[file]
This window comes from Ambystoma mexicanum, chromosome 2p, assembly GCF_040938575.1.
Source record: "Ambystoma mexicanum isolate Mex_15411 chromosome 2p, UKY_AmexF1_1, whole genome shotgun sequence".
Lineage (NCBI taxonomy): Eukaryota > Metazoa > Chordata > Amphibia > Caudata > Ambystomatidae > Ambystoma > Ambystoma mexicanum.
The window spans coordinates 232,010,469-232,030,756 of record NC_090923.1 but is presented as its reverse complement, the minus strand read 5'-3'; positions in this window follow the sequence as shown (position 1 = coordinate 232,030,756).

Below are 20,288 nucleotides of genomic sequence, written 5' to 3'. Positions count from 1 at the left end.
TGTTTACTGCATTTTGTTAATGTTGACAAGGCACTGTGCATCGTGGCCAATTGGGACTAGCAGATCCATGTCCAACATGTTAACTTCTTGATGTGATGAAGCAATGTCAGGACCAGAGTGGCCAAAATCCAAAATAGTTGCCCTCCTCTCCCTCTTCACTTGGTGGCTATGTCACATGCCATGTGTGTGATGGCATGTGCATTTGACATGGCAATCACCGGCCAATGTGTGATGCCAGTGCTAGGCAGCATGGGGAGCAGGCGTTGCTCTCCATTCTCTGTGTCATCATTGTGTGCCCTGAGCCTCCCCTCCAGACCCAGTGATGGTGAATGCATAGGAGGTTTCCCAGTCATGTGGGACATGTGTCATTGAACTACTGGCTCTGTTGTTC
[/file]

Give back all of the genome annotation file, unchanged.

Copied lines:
This window comes from Ambystoma mexicanum, chromosome 2p, assembly GCF_040938575.1.
Source record: "Ambystoma mexicanum isolate Mex_15411 chromosome 2p, UKY_AmexF1_1, whole genome shotgun sequence".
Lineage (NCBI taxonomy): Eukaryota > Metazoa > Chordata > Amphibia > Caudata > Ambystomatidae > Ambystoma > Ambystoma mexicanum.
The window spans coordinates 232,010,469-232,030,756 of record NC_090923.1 but is presented as its reverse complement, the minus strand read 5'-3'; positions in this window follow the sequence as shown (position 1 = coordinate 232,030,756).

Below are 20,288 nucleotides of genomic sequence, written 5' to 3'. Positions count from 1 at the left end.
TGTTTACTGCATTTTGTTAATGTTGACAAGGCACTGTGCATCGTGGCCAATTGGGACTAGCAGATCCATGTCCAACATGTTAACTTCTTGATGTGATGAAGCAATGTCAGGACCAGAGTGGCCAAAATCCAAAATAGTTGCCCTCCTCTCCCTCTTCACTTGGTGGCTATGTCACATGCCATGTGTGTGATGGCATGTGCATTTGACATGGCAATCACCGGCCAATGTGTGATGCCAGTGCTAGGCAGCATGGGGAGCAGGCGTTGCTCTCCATTCTCTGTGTCATCATTGTGTGCCCTGAGCCTCCCCTCCAGACCCAGTGATGGTGAATGCATAGGAGGTTTCCCAGTCATGTGGGACATGTGTCATTGAACTACTGGCTCTGTTGTTC